Average Americans Pay Tax on Half of Their Wealth, Shouldn’t Rich Americans?
Cold Mountain TrailParticipant
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Might the United States, home to the world’s wealthiest people, sometime soon sport a tax on wealth? Media outlets the nation over have begunspeculating on just that question. But many of these reflections are missing the point: The United States already has a wealth tax.
We call this already existing levy the “property tax,” and almost all Americans feel its pinch — with one exception. The rich. America’s current “wealth tax” only taxes the category of wealth that makes up the bulk of the net worth of average Americans. The financial assets that make up the bulk of wealthy people’s net worth — stocks and bonds, for instance — face no wealth tax…
The richer the rich person, the smaller the share of net worth that comes from owning real estate. Case in point: Larry Ellison, the high-tech billionaire the Wall Street Journal has tagged the “nation’s most avid trophy-home buyer….” But even Ellison, the ultimate billionaire real estate junkie, faces property tax on only a small share of his overall fortune. Researchers at Bloomberg estimate the total Ellison fortune at just under $81 billion, with the vast bulk of that coming from his shareholdings in Oracle and Tesla. If we put the current value of his real estate holdings at a generous $6 billion — Ellison’s empire hasn’t released any exact figures — less than 8 percent of Ellison’s overall wealth would face an annual wealth tax…
Now let’s shift to the other end of the American wealth spectrum, to the poorest 50 percent of Americans. Taken as a group, the Federal Reserve calculates, these Americans own less real estate than America’s richest 1 percent, $3.85 trillion of taxable property compared to the $4.48 trillion-worth that the ultra-rich hold. But this $3.85 trillion in taxable property makes up most of the assets — 52 percent — that America’s poorer half holds. So we have a situation where America’s bottom half pays an annual wealth tax on over half its wealth and America’s top 1 percent pays no annual tax on almost 90 percent of its wealth…and property-less poorer Americans (renters) are, in effect, paying annual wealth tax on property other people hold the title on…
Americans between the lofty top 1 percent and the struggling bottom 50 percent? These Americans also face much more tax on their wealth than America’s rich….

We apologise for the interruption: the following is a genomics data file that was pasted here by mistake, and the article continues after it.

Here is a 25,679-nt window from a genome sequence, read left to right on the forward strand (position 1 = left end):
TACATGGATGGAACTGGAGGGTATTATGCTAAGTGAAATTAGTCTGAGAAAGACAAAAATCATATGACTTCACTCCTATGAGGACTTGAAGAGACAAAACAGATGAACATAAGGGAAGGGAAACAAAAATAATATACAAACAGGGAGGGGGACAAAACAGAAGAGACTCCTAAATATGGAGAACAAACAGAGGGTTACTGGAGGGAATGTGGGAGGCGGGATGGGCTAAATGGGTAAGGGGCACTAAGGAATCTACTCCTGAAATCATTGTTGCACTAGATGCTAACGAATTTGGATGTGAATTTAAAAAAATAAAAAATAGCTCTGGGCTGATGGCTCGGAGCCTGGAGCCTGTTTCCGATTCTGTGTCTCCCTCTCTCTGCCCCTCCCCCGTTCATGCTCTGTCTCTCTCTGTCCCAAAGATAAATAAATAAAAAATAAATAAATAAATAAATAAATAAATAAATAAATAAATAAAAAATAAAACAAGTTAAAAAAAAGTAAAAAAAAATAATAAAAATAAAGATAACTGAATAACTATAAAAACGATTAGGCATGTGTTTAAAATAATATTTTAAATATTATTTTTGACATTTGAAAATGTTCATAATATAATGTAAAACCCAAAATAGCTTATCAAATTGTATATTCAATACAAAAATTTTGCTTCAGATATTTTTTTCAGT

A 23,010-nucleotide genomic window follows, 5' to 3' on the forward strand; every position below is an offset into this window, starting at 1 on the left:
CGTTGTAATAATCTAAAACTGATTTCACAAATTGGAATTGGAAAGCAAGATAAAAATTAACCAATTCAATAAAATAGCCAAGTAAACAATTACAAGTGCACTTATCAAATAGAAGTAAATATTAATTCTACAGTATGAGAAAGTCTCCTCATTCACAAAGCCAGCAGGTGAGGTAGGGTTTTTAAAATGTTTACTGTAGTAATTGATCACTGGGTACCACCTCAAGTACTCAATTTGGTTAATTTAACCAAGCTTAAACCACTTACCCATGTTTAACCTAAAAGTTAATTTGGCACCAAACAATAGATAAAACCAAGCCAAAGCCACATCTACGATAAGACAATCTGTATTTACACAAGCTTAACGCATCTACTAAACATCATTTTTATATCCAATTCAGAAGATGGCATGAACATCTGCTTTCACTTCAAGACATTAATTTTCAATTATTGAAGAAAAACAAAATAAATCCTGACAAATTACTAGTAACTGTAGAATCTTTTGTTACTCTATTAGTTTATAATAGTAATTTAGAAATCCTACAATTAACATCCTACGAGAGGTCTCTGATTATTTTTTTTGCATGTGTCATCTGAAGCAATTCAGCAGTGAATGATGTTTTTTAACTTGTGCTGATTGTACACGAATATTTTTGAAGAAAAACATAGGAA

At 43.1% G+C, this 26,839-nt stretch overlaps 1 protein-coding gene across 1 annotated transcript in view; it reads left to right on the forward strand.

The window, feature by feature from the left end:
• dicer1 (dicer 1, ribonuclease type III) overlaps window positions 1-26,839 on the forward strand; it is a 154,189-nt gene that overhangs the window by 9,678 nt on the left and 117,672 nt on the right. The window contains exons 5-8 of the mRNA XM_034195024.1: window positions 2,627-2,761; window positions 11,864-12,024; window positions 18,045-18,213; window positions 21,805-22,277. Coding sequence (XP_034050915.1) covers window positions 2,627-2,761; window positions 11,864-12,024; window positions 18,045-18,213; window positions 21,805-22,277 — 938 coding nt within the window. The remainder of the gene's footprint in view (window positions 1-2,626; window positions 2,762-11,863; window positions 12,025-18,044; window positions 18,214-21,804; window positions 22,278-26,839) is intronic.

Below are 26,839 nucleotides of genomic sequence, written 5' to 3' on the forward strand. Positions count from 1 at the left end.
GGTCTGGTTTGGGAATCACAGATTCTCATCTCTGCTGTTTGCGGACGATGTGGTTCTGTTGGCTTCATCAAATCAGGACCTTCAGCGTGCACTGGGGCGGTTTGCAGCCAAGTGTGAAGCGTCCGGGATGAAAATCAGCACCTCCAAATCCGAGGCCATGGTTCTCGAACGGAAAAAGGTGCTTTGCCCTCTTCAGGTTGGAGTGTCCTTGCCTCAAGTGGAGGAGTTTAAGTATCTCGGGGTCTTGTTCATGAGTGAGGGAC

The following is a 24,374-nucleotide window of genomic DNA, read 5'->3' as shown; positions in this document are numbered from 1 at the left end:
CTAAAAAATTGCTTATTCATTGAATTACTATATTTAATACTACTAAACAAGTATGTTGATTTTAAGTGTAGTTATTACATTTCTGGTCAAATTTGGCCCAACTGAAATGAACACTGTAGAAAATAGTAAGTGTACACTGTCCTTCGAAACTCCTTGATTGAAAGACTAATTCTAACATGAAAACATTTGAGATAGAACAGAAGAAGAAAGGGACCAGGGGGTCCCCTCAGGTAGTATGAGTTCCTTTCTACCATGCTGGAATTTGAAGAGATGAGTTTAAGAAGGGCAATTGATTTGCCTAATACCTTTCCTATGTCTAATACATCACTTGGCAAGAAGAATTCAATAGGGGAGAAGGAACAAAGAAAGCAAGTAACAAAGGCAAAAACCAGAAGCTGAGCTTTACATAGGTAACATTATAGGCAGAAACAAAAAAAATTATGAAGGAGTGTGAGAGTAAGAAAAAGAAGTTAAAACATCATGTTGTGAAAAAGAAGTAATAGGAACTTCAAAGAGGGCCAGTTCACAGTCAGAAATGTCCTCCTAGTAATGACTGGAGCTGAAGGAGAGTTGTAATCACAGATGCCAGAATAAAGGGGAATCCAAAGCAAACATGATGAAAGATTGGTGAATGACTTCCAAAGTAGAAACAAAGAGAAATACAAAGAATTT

March 3, 2021 at 6:21 AM #407846snotParticipant
- Total Posts: 1,179
that real property taxes are a terrible way to finance public schools.
In general, we don’t tax the rich nearly enough; but/and there are also a lot of ways in which the current taxation structure is irrational.
Destruction is easy; creation is hard, but more interesting.
March 3, 2021 at 2:28 PM #407880GZeusHParticipant
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And if they did, so many useful programs would be possible, like UBI. Why, we might even be able to afford programs that actually save money, like Medicare4All.
Corporate America consists of totalitarian entities laser-focused on short-term greed.
March 3, 2021 at 2:50 PM #407887
March 3, 2021 at 4:02 PM #407897zookaParticipant
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…paid by everyone, even renters, so they fall even more disproportionately on the poor, as the article emphasizes. And as I’ve said for years, funding schools through regressive taxes on poor people makes for shitty schools and poorer people.
I don’t think a wealth tax of any significance is going to pass (but it at least needs to be discussed). Because the super-wealthy don’t want it and they have too much wealth for us to counter them! Illinois couldn’t pass a progressive income tax, because rich people paid to convince everyone else that their taxes would go up too. Even very educated people I talk to don’t have a real grasp of just how much even half a billion is. Historically, we had a “maximum wage” in the US, enforced with 70-90% marginal tax rate. Regardless of how the money was made (something real or financial shenanigans), the gains were shared with all. Not any more, despite the financial shenanigans becoming a tsunami of theft from the rest of us.
Wealth concentration leads to bloody, violent revolution, after which most of the same bastards will still be wealthy! We’ll have one global government, digital currency, taxation under threat of “cancellation” for us and the “digital” tax havens for them.
March 3, 2021 at 4:16 PM #407902salemcourtParticipant
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Will reduce the property tax burden on the rich even more. Currently, they cannot deduct their property taxes from the Federal taxes. Primary reason why most of the big businesses with lots of high-value property (particularly the big tech in Silicon valley) went against Trump in the last election.
March 3, 2021 at 4:28 PM #407905Babel 17Participant
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We might need to just assess it every year, and after allowing for inflation take a big chunk of how much it grew. Let them maintain their incentive to invest, but keep the taxing as simple as possible.
Congress loves to tinker with the tax laws though, and thousands of jobs depend on their continuing to do so every year. And of course that power to amend tax regulations is a cause of political donations. So we’d need some pretty special legislation in order for a wealth tax to stick, and then last.
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